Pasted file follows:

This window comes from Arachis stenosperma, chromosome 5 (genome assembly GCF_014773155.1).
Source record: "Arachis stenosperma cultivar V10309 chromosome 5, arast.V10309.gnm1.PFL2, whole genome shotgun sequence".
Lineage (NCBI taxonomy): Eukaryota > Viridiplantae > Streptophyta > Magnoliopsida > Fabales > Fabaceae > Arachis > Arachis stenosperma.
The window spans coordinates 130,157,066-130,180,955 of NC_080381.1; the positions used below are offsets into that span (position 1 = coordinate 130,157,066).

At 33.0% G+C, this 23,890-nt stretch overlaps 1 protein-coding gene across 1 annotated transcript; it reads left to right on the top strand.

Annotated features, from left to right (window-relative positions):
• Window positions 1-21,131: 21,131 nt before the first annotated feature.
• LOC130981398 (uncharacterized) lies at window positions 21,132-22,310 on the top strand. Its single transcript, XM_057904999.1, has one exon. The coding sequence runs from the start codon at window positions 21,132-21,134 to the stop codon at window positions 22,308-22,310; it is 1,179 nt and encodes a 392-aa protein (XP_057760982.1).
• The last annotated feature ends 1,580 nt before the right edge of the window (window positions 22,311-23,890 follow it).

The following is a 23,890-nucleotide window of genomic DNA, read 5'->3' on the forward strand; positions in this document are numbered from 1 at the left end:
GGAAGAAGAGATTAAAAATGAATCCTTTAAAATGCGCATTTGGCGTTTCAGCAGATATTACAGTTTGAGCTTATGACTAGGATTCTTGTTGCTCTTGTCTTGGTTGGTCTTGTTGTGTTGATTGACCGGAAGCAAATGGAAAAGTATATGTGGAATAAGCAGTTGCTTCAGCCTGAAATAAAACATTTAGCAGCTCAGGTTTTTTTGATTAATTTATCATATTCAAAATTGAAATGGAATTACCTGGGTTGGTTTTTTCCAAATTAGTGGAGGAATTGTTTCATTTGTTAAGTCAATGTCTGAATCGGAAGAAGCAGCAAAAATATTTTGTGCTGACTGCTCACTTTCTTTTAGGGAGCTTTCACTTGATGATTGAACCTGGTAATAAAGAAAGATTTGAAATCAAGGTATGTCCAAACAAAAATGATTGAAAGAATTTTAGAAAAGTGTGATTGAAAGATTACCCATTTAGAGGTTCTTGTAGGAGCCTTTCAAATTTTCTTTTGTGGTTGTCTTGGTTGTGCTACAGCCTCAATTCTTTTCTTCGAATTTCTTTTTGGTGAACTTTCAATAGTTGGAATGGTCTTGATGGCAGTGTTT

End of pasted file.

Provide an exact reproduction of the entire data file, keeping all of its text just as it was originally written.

This window comes from Arachis stenosperma, chromosome 5 (genome assembly GCF_014773155.1).
Source record: "Arachis stenosperma cultivar V10309 chromosome 5, arast.V10309.gnm1.PFL2, whole genome shotgun sequence".
Lineage (NCBI taxonomy): Eukaryota > Viridiplantae > Streptophyta > Magnoliopsida > Fabales > Fabaceae > Arachis > Arachis stenosperma.
The window spans coordinates 130,157,066-130,180,955 of NC_080381.1; the positions used below are offsets into that span (position 1 = coordinate 130,157,066).

At 33.0% G+C, this 23,890-nt stretch overlaps 1 protein-coding gene across 1 annotated transcript; it reads left to right on the top strand.

Annotated features, from left to right (window-relative positions):
• Window positions 1-21,131: 21,131 nt before the first annotated feature.
• LOC130981398 (uncharacterized) lies at window positions 21,132-22,310 on the top strand. Its single transcript, XM_057904999.1, has one exon. The coding sequence runs from the start codon at window positions 21,132-21,134 to the stop codon at window positions 22,308-22,310; it is 1,179 nt and encodes a 392-aa protein (XP_057760982.1).
• The last annotated feature ends 1,580 nt before the right edge of the window (window positions 22,311-23,890 follow it).

The following is a 23,890-nucleotide window of genomic DNA, read 5'->3' on the forward strand; positions in this document are numbered from 1 at the left end:
GGAAGAAGAGATTAAAAATGAATCCTTTAAAATGCGCATTTGGCGTTTCAGCAGATATTACAGTTTGAGCTTATGACTAGGATTCTTGTTGCTCTTGTCTTGGTTGGTCTTGTTGTGTTGATTGACCGGAAGCAAATGGAAAAGTATATGTGGAATAAGCAGTTGCTTCAGCCTGAAATAAAACATTTAGCAGCTCAGGTTTTTTTGATTAATTTATCATATTCAAAATTGAAATGGAATTACCTGGGTTGGTTTTTTCCAAATTAGTGGAGGAATTGTTTCATTTGTTAAGTCAATGTCTGAATCGGAAGAAGCAGCAAAAATATTTTGTGCTGACTGCTCACTTTCTTTTAGGGAGCTTTCACTTGATGATTGAACCTGGTAATAAAGAAAGATTTGAAATCAAGGTATGTCCAAACAAAAATGATTGAAAGAATTTTAGAAAAGTGTGATTGAAAGATTACCCATTTAGAGGTTCTTGTAGGAGCCTTTCAAATTTTCTTTTGTGGTTGTCTTGGTTGTGCTACAGCCTCAATTCTTTTCTTCGAATTTCTTTTTGGTGAACTTTCAATAGTTGGAATGGTCTTGATGGCAGTGTTT